2.) Apollo 8’s “Earthrise” photo. Anything you’ve ever learned, seen, or experienced from NASA has been a result of education and public outreach. The above photo? It’s known simply as “Earthrise,” and was the first time a human being had ever seen the Earth rise over the limb of the Moon. Taken by astronaut Bill Anders as Apollo 8 completed its final pass around the far side of the Moon, it showed humanity, for the first time, how special and precious and tiny and fragile Earth is. Anders, who took the photo, said the following:

We came all this way to explore the Moon, and the most important thing is that we discovered the Earth.

But most spectacularly, when Sister Mary Jucunda wrote to NASA to tell them to stop wasting money to explore space when there was so much suffering here on Earth, the Associate Director of Science at NASA at the time, Ernst Stuhlinger, wrote back a long letter, enclosing this photograph and saying the following [excerpted]:

The photograph which I enclose with this letter shows a view of our earth as seen from Apollo 8 when it orbited the moon at Christmas, 1968. Of all the many wonderful results of the space program so far, this picture may be the most important one. It opened our eyes to the fact that our earth is a beautiful and most precious island in an unlimited void, and that there is no other place for us to live but the thin surface layer of our planet, bordered by the bleak nothingness of space. Never before did so many people recognize how limited our earth really is, and how perilous it would be to tamper with its ecological balance. Ever since this picture was first published, voices have become louder and louder warning of the grave problems that confront man in our times: pollution, hunger, poverty, urban living, food production, water control, overpopulation. It is certainly not by accident that we begin to see the tremendous tasks waiting for us at a time when the young space age has provided us the first good look at our own planet.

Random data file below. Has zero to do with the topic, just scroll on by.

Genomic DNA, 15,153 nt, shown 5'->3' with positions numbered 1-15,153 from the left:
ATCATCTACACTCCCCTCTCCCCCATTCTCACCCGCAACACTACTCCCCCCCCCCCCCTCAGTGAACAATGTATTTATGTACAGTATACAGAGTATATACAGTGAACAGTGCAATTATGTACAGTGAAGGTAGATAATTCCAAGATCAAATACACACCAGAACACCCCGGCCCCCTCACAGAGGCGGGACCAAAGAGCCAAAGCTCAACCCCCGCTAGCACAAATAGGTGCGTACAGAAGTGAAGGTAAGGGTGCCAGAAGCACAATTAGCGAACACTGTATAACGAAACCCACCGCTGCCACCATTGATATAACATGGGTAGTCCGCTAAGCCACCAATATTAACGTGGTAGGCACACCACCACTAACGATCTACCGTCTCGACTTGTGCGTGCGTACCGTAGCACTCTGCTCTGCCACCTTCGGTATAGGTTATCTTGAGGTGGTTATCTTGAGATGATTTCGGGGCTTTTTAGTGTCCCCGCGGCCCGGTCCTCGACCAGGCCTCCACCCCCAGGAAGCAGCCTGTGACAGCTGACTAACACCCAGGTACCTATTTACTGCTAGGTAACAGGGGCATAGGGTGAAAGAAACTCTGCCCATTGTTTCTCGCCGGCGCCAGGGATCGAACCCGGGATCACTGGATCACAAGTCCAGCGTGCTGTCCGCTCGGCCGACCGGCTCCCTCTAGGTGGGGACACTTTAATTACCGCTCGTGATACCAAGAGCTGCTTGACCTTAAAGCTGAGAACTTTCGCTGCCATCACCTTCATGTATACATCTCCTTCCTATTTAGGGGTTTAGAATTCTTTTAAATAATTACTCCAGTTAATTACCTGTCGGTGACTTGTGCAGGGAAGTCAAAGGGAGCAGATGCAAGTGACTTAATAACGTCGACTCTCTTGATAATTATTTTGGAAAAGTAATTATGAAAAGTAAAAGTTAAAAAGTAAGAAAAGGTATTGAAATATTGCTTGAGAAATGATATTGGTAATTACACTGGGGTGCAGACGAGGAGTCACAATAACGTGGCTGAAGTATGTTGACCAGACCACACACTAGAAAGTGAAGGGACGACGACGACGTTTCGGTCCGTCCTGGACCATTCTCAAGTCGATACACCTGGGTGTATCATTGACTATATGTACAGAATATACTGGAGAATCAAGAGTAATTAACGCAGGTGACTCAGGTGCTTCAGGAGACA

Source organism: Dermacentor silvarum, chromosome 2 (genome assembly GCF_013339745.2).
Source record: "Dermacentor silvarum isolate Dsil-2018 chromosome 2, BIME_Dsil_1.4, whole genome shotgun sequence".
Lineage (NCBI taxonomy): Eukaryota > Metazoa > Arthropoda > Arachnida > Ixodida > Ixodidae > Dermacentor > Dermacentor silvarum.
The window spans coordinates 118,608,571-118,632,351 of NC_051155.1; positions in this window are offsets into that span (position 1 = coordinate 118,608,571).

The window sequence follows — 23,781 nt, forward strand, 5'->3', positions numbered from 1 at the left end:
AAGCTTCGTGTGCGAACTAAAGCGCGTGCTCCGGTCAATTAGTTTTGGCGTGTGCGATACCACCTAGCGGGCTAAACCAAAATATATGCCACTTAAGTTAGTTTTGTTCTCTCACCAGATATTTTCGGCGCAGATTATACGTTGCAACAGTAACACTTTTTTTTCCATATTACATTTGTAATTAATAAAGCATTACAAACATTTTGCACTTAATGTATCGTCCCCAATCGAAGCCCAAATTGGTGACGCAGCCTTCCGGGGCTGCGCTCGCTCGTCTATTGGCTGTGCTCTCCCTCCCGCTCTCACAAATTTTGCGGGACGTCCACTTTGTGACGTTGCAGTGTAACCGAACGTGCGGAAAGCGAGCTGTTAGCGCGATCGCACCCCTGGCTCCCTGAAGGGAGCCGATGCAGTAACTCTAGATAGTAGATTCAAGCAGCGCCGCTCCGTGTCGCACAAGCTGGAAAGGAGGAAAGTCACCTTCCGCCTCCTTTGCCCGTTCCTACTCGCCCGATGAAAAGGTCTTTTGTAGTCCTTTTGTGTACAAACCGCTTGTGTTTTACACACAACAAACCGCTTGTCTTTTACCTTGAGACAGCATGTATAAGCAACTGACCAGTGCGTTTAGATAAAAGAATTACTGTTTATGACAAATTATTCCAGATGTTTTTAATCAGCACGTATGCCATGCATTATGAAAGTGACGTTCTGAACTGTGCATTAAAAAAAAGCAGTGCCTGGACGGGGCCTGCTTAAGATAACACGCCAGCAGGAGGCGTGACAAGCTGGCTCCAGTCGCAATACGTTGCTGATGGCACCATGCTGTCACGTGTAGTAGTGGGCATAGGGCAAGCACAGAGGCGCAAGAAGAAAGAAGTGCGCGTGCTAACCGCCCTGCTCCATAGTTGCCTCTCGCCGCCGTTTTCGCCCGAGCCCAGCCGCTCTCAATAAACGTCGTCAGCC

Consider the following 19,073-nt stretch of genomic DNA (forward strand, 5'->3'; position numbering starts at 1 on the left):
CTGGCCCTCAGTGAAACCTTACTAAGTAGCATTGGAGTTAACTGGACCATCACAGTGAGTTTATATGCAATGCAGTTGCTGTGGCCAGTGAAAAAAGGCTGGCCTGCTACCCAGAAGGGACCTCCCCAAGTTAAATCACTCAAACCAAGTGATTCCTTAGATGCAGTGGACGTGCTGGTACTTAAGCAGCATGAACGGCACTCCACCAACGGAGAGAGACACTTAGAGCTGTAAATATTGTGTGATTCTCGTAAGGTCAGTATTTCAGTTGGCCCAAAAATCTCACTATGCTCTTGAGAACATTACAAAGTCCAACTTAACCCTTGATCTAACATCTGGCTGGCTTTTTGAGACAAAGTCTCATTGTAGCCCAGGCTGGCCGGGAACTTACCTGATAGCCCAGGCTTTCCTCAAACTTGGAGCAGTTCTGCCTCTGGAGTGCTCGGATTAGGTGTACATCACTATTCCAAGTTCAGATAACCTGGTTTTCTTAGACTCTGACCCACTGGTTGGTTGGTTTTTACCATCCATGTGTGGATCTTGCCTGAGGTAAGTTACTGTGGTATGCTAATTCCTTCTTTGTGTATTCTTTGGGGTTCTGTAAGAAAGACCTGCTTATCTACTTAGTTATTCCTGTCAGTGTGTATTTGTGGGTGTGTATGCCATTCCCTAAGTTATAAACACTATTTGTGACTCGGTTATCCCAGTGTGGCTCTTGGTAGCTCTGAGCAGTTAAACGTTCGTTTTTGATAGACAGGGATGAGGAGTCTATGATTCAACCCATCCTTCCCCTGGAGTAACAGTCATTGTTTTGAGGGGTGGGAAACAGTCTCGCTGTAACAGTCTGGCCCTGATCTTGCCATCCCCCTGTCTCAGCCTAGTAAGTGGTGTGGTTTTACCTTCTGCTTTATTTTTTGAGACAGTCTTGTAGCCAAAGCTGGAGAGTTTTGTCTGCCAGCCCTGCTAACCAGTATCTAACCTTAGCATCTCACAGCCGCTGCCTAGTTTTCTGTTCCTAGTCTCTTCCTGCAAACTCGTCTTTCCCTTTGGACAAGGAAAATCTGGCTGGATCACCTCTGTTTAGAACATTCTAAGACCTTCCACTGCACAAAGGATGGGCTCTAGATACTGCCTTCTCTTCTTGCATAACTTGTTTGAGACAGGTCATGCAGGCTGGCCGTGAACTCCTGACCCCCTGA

Very fortunately though, the space age not only holds out a mirror in which we can see ourselves, it also provides us with the technologies, the challenge, the motivation, and even with the optimism to attack these tasks with confidence. What we learn in our space program, I believe, is fully supporting what Albert Schweitzer had in mind when he said: “I am looking at the future with concern, but with good hope.”

Like millions of others, Jucunda was swayed. Thanks to this photo, we can answer with confidence the question of why investing in science is so important, even with all the suffering in the world today. It’s so that future generations never have to live through, firsthand, the sufferings that afflict us today.

Discovering the fluctuations in the leftover glow from the Big Bang down to scales smaller than 1 degree was the great achievement of NASA’s WMAP, showing us the first accurate ‘baby picture’ of the Universe. Image credit: NASA / WMAP science team.